$\displaystyle \{ (s,f(s)) \ \vert\ s \in S\} \subset S\times T . $

Not every subset of $ S\times T$ is the graph of some function from $ S$ to $ T$.

Definition 4.1.4   Let $ f : S\rightarrow T$ and $ g : T \rightarrow U$ be two functions. We can compose them to get another function, the composition, denoted $ fg:S\rightarrow U$:

\begin{displaymath} \begin{array}{ccccc} x& \longmapsto& f(x)& \longmapsto& g(f(x))\ S&\rightarrow &T&\rightarrow &U \end{array}\end{displaymath}

If this definition seems ``backwards'' to you, note we are not writing $ f\circ g(x)$ but $ f(g(x))$.

Definition 4.1.5   If the image of the function $ f : S\rightarrow T$ is all of $ T$, i.e., if $ f(S) = T$, then we call $ f$ surjective (or ``onto", or say ``$ f$ is a surjection"). Equivalently, a function $ f$ from $ S$ to $ T$ is surjective if every $ t \in T$ is the image of some $ s\in S$ under $ f$.

For example, the map $ f:\mathbb{R}\rightarrow \mathbb{R}$ defined by $ f(x)=2x$, for any real number $ x$, is surjective. Another example, let $ S$ be the set of all 54 facets of the Rubik's cube. Let $ f:S\rightarrow S$ be the map which sends a facet to the facet which is diametrically opposite (for instance, the upward center facet would be mapped to the downward center facet). This function is also surjective.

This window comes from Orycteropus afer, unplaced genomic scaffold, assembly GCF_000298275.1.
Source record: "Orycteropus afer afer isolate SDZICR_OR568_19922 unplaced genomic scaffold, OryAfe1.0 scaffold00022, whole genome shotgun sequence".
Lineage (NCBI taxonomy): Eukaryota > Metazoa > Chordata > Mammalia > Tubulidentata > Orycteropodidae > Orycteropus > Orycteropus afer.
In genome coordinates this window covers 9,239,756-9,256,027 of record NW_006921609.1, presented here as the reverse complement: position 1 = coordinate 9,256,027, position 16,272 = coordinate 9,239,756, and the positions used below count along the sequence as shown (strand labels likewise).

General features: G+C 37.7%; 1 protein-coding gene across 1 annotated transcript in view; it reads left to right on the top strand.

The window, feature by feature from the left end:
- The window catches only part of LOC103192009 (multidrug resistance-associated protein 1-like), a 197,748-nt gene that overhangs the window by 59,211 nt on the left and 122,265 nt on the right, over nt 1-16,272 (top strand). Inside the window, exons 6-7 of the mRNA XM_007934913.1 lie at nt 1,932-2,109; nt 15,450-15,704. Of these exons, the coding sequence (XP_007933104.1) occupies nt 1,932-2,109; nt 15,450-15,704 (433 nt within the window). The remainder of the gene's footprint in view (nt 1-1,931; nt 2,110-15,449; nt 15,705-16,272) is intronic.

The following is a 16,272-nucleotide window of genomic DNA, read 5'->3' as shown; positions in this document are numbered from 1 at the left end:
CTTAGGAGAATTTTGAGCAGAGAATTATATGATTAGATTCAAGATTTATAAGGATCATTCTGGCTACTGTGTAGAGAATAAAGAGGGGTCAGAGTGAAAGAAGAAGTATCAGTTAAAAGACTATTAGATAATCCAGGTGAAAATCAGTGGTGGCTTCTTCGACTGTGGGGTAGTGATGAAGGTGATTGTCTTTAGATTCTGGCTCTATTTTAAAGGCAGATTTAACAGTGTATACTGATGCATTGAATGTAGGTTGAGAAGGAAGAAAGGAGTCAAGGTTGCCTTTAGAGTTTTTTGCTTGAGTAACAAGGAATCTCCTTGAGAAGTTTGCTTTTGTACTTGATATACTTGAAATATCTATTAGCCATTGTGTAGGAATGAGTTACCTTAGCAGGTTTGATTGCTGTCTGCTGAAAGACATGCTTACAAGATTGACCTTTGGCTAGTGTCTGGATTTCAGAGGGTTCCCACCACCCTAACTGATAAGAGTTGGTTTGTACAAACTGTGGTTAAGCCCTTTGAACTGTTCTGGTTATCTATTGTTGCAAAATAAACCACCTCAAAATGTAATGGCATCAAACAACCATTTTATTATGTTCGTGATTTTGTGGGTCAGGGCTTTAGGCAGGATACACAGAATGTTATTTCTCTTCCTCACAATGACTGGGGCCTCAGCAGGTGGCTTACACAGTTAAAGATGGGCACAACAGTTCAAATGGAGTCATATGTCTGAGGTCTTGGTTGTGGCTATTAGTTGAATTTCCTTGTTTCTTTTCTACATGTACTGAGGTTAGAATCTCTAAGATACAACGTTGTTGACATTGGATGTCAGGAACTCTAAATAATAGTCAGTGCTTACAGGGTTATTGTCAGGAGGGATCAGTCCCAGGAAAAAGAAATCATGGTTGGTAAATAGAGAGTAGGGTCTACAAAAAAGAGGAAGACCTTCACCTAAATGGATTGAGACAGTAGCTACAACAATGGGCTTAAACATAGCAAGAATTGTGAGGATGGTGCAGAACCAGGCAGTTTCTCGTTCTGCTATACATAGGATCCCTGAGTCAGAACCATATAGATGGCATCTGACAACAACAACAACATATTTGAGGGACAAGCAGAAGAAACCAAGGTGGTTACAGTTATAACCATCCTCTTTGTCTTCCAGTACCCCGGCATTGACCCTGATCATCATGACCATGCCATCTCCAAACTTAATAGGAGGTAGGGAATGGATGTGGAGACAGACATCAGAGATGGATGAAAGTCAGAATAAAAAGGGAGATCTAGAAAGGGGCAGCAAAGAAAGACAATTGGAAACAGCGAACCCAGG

Definition 4.1.6   : A function $ f : S\rightarrow T$ is called injective (or ``one-to-one" or say ``$ f$ is an injection") if each element $ t$ belonging to the image $ f(S)$ is the image of exactly one $ s$ in $ S$.

In other words, $ f$ is an injection if the condition $ f(s_1)=f(s_2)$ (for some $ s_1, s_2 \in S$) always forces $ s_1=s_2$.

Question: Suppose that $ \vert S\vert > \vert T\vert$. Is there an injective function $ f : S\rightarrow T$? Explain.

Definition 4.1.7   A function $ f : S\rightarrow T$ is called a bijection if it is both injective and surjective.

Equivalently, a bijection from $ S$ to $ T$ is a function $ f : S\rightarrow T$ for which each $ t \in T$ is the image of exactly one $ s\in S$.

Definition 4.1.8   A set $ S$ is called countable if there exists a bijection $ f:S\rightarrow \mathbb{Z}$ to the set of integers $ \mathbb{Z}$.

Example 4.1.9 (a)   The set of all odd integers $ S=\{...,-3,-1,1,3,...\}$ is countable since the map $ f:S\rightarrow \mathbb{Z}$ defined by $ f(x)=(x+1)/2$ is a bijection.

(b) Recall the set of all rational numbers is denoted by $ {\mathbb{Q}}$. The set $ S$ of all rational numbers within the unit interval $ 0<r<1$ is countable since you can define $ f:S\rightarrow \mathbb{Z}$ as follows: $ f(1)=1/2$, $ f(2)=1/3$, $ f(3)=2/3$, $ f(4)=1/4$, $ f(5)=3/4$, $ f(6)=1/5$, $ f(7)=2/5$, $ f(8)=3/5$, and so on. (There are $ \phi(n)$ terms of the form $ m/n$, where $ m$ is relatively prime to $ n$ and $ \phi(n)$ denotes the Euler $ \phi $-function.).